Creative Life in the Gateway Arts District
Meet Goldie Patrick. Patrick’s website defines her in large pink letters as: poet | playwright | performer | educator. This Mount Rainier Artist Lofts resident recent founded FRESHH Inc Theatre Company, committed to celebrating and cultivating the voices of Black Women and girls in theatre. Click here to learn more about the company online. Patrick’s busy schedule allowed us to catch up with her and learn about her journey to discovering theater and what is means to be a Black Woman.
How did you discover the medium you currently work in?
When I was 7 years old, several of my teachers considered my talkative ways disruptive and expressed concern to my parents; however, one teacher, Mrs. Wesley, saw this as an opportunity to engage me in something creative, and put me in the drama club. Soon after, I fell in love with theatre and have been studying it and performing since. It’s also what set the foundation for my love of theatre education and youth development. Theatre is the opportunity to use body, voice, and mind to explore the unexplored and present resolution and reality to the world. For me, it’s about creating life as it could be by examining how it is.
How do you define “artist”?
I think life is art, so many of us that live life fully are artists. I think there are so many ways to be an artist. I define myself as an artist because my purpose is rooted in creating; creating art, creating opportunity, creating love, creating possibility, creating life.
How did you discover the Gateway Arts District?
I don’t remember exactly when or how I discovered the Gateway Arts District, but I swear I feel like I rediscover it each day. I find something new, or an event, or business that makes me look at my community in a new way all the time.
If you could give your younger self a piece of advice about being an artist, what would it be?
I would advise my younger self to take all of life and put it in your art. Don’t avoid the painful and the messy. Don’t try to make it neat, because sometimes art at its best is completely unplanned and unconventional. I would also tell my younger self to make no apologies for being different, for all the things that make me different will one day make me bold and brave. I would also reassure her, that despite what anyone may ever tell her, being an artist is a real job. Being an artist is as significant in this world as being a doctor, we are healers. Being an artist is as valuable as being a judge or police officer, we often are the keepers of culture and history. That though our society may have not figured out yet how to compensate us monetarily for the work we do in the world, those who are transformed by our work become a great reflection of the value of our work.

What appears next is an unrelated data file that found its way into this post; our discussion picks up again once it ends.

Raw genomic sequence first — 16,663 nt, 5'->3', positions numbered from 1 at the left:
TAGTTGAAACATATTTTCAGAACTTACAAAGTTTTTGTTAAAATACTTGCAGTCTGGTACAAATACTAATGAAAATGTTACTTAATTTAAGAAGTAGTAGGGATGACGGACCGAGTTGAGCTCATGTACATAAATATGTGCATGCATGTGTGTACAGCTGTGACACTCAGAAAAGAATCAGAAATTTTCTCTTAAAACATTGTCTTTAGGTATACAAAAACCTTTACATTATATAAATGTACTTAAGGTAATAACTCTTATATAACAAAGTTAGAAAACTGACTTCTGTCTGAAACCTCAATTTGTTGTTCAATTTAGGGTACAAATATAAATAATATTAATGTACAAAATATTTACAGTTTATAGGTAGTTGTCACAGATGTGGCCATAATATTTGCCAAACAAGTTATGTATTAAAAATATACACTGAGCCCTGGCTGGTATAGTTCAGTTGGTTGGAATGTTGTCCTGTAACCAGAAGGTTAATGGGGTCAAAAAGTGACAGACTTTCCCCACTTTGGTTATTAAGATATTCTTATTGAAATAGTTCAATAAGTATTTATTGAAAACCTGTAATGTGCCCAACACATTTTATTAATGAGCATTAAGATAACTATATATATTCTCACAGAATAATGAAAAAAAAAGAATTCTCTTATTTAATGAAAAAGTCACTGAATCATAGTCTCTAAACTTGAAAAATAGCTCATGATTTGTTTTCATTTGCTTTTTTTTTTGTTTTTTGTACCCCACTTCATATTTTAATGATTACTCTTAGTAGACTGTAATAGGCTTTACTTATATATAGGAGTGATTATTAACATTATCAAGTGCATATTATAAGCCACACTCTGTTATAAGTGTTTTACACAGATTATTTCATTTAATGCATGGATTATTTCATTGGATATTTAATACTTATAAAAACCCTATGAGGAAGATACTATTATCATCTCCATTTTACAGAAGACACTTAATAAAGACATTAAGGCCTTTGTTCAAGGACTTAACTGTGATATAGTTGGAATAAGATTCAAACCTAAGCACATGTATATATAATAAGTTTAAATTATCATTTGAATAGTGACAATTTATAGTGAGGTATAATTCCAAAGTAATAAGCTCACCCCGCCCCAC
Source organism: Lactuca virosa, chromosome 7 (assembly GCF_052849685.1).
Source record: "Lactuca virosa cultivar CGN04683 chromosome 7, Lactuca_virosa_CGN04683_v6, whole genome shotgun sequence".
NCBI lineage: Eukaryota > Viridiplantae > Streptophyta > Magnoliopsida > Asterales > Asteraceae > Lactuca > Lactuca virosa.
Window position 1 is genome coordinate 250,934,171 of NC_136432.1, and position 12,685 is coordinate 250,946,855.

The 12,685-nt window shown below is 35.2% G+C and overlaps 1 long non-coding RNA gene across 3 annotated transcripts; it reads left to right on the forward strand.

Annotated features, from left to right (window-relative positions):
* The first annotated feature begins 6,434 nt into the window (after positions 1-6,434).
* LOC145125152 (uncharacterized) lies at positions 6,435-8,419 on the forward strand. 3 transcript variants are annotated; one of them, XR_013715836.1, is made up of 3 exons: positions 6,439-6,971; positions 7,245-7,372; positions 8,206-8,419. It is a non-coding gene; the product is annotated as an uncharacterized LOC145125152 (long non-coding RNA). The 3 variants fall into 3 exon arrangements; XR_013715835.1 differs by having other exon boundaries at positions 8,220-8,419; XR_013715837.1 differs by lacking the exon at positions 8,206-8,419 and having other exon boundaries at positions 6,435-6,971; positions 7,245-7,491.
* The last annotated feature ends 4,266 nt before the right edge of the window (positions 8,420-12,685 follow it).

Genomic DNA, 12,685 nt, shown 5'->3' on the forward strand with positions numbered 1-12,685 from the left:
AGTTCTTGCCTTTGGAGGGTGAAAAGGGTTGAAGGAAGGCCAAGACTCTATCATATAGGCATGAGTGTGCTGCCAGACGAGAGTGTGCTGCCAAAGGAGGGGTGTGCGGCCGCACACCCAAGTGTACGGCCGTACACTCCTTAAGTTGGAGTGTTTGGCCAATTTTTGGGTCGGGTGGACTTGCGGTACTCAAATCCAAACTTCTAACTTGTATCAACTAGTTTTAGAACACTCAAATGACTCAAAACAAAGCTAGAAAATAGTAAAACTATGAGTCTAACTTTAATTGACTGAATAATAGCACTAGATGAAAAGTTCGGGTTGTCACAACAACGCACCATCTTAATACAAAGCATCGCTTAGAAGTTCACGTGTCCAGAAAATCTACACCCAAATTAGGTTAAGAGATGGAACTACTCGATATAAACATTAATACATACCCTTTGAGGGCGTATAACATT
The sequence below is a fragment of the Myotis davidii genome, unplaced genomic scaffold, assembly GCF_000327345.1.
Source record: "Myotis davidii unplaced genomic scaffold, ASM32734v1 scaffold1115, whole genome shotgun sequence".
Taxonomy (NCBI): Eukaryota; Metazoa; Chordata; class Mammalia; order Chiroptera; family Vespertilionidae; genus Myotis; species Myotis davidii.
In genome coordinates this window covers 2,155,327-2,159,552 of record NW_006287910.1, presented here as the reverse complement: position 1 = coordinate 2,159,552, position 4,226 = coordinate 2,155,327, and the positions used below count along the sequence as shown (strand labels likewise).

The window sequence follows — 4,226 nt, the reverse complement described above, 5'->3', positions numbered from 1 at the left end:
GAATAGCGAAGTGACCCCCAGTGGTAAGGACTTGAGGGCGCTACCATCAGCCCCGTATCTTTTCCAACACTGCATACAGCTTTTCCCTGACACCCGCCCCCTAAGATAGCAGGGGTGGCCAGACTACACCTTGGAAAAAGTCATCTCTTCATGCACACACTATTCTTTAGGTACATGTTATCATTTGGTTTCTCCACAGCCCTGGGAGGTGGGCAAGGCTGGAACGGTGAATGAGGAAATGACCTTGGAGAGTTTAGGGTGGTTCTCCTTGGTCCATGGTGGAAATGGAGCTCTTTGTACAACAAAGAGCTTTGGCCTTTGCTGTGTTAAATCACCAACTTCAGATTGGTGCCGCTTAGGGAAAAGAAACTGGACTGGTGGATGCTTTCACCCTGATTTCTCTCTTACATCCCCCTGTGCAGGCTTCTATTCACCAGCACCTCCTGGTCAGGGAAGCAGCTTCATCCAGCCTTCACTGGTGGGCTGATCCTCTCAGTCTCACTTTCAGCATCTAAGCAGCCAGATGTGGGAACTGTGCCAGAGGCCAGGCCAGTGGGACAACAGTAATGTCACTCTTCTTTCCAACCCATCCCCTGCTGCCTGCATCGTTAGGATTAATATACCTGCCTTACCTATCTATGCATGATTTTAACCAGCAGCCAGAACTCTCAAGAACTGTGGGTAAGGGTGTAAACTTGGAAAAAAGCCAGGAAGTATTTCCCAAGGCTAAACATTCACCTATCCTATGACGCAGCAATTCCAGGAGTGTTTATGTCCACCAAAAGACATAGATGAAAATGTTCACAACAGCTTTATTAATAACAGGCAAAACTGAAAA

What drives you?
I am driven by time. The drive for my work is largely influenced by both past and future and very little by present. I am constantly working to honor and give thanks to those who have paved the path I walk. I think of the sacrifice of those who did the work so that I would be able to, and that humility inspires me to do the same for those after me. The girls in my hip-hop theatre ensemble, The Griot Girls drive the hell out of me. They are why I have to create a platform for Black women and girls to create and experience theatre. I see the powerful impact theatre has had on them and I know they are fully capable to take this world by storm, given the space to, so I make space for them.
What is your greatest challenge as an artist?
I am a Black Woman. Being a Black woman means I have this magic, I have this resilience, this fire that has been a divine blessing. However, in the world we live in, that means I am doubly plagued with both sexism and racism. I am often fighting to get to the door before I can even knock it down. This challenge has not stopped me and I don’t think it ever will, however the challenges it creates for me are constantly being used as opportunities to turn challenge into muscle, and conquer the systems that oppress me and others.
What are you working on right now?
I am preparing to celebrate women in the month of March and to do so through my theatre company, FRESHH Inc Theatre Company. We have a month full of shows that tell important stories, ask provocative questions, and celebrate the power of the woman. First on the March line-up is a photo exhibit and poetry in performance named, “Body Language”. It’s a really intimate look at body image and intimacy. I am working with photographer, David L. McDuffie to tell the story. It will be a one night only experience on March 4th at 9pm at The Atlas Performing Arts Center as a part of the Intersection Arts Festival.
Want to be featured on this blog? Grab your favorite refreshment and sit down for out interview by clicking here.